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Grasping the Light

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There was no doubt in Fayre’s mind that her father had impeccably terrible timing, though of course she would never have told him so. Indeed, she wasn’t ever compelled to reveal her feelings to the chambermaids who carried on their expected duties within the bower and wardrobe. Fayre was nothing other than a picture of utter composure as she slipped onto a hard mahogany bench beside her bed, strewn with maroon and deep purple pillows. Her fingers reached out to pluck at the pale strings of her harp as her thin frame wrapped about the instrument like a mother enfolds a child.

Musical notes ricocheted through the room as though billows of warm breath had been blown inside the cold-hearted chamber. Fayre’s body, almost imperceptibly, folded in on itself as she let her weight slump forward against the instrument, an angel bent toward her duties.

She normally practised with her eyes closed; however, that day she couldn’t help but look around. Like miniature boats, her cerulean eyes dragged across the room. She struggled to propel against the tide. As dark and damp as the castle was, she couldn’t imagine venturing beyond its sturdy walls. Her gaze was halting; she often paused to glance at things she treasured but usually couldn’t bear to look at for fear of painful memories: a hollow wooden chest crafted for her as a child; a long black rosary dangling from one of the knobs of her bed; and, finally, a large thirteenth-century white glass window which appeared more green than white. Fayre’s mouth went dry when she glanced at the window, her fingers still weaving, albeit mechanically, between the strings as her breath caught and she choked on the scent of burning wax. Her eyes clouded over as memories flooded her vision and she grappled with the thought of such exuberant light rearing its head before the panes of sickly-green glass. Fayre’s heart squeezed, the yellow bands of light reminding her of the golden halo of her mother’s hair.

It was the first day of spring. She could hear the faint echo of birdsong bouncing off the window pane. Even from her bench, she was able make out the snake-like meandering of the moat around her father’s fortress. If she peered closely enough she would see the peasants going about their work far across the distance. She might have enjoyed herself had her eyes not frozen on the sight of her country’s red-and-white silk flags swishing in the breeze just outside the window, the fabric twisting at the command of the wind. All sound became swallowed by silence as Fayre’s fingers stilled on her instrument and a sob tore through her lips. Her frame heaved against her corset, a trapped canary struggling within the confines of a cage.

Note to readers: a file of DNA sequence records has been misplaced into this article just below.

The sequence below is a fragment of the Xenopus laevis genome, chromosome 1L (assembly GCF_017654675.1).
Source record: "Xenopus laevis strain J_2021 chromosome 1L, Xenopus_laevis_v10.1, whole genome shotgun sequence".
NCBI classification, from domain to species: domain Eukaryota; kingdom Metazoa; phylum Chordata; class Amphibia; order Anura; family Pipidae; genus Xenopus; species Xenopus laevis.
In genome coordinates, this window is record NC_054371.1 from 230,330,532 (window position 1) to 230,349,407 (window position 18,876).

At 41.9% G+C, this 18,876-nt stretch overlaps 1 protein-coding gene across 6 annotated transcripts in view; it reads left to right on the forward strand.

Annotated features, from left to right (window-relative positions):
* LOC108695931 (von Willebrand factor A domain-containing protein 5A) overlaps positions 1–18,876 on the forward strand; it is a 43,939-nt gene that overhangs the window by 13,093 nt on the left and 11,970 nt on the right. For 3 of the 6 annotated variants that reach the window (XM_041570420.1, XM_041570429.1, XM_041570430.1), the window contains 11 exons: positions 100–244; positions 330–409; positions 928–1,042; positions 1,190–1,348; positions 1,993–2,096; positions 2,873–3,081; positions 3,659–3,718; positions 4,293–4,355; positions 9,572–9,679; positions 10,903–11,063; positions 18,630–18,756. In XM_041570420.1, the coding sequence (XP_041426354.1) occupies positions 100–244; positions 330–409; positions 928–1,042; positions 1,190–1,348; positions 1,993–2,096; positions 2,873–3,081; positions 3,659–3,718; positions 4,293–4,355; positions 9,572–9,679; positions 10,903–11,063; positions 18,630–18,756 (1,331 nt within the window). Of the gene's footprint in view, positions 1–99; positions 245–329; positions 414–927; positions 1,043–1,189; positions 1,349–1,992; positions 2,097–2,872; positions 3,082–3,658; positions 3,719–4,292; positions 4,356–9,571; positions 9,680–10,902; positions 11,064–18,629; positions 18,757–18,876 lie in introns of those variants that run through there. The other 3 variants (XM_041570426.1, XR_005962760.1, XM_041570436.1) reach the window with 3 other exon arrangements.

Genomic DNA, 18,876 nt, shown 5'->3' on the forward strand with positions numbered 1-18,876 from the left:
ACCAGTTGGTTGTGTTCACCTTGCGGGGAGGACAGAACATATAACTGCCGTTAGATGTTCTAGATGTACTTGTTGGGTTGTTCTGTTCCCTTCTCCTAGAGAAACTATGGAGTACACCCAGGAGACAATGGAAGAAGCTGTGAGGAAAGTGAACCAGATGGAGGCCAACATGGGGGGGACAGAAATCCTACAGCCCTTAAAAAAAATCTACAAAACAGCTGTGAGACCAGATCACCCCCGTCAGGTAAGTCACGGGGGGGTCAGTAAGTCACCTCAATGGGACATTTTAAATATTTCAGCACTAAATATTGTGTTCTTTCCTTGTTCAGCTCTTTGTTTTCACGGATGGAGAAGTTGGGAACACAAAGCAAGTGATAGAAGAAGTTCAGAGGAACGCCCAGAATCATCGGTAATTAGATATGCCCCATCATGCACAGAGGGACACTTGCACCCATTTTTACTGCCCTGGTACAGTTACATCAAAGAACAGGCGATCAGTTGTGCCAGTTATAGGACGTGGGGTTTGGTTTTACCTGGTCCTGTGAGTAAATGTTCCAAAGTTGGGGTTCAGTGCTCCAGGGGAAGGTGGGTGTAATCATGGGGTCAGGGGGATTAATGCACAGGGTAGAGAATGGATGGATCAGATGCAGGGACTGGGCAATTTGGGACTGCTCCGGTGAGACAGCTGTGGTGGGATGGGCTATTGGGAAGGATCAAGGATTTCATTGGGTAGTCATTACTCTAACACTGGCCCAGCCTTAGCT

The girl cried relentlessly, and her eyes swelled as her tormented thoughts kicked inside-out. When she finally composed herself, Fayre hobbled to the window and pressed her face against the sun-kissed glass. The view astounded her with its kaleidoscope of colours, so much more beautiful than the simple shades of the tapestries or pillows in her room. How her mother had adored springtime . . .

Her thoughts coalesced to form images – memories – of when her mother took her into the villages to see the country she would one day rule with a husband. She could see her mother everywhere. Fayre remembered the hillock by the moat where she was informally taught about nature as a child. She recalled the town where her mother first introduced her to some of the English commoners. Her mind called up the image of the poverty-stricken streets where her mother promised she’d bring happiness and health someday.

Her mother never had the chance. Death killed her dream as quickly as a star’s light blinks out before the rising sun. Fayre could hardly bear the thought of taking her mother’s place; in fact, the thought shook her as a nightmare wreaks havoc on a child. Yet she had to be strong and push past the cobwebs of fear. The one duty she’d ignored had been the most important of all. She could finally feel herself opening her mind to the possibilities as she gazed on in marvel at the country sprawled before her, a kingdom filled with her mother’s love.



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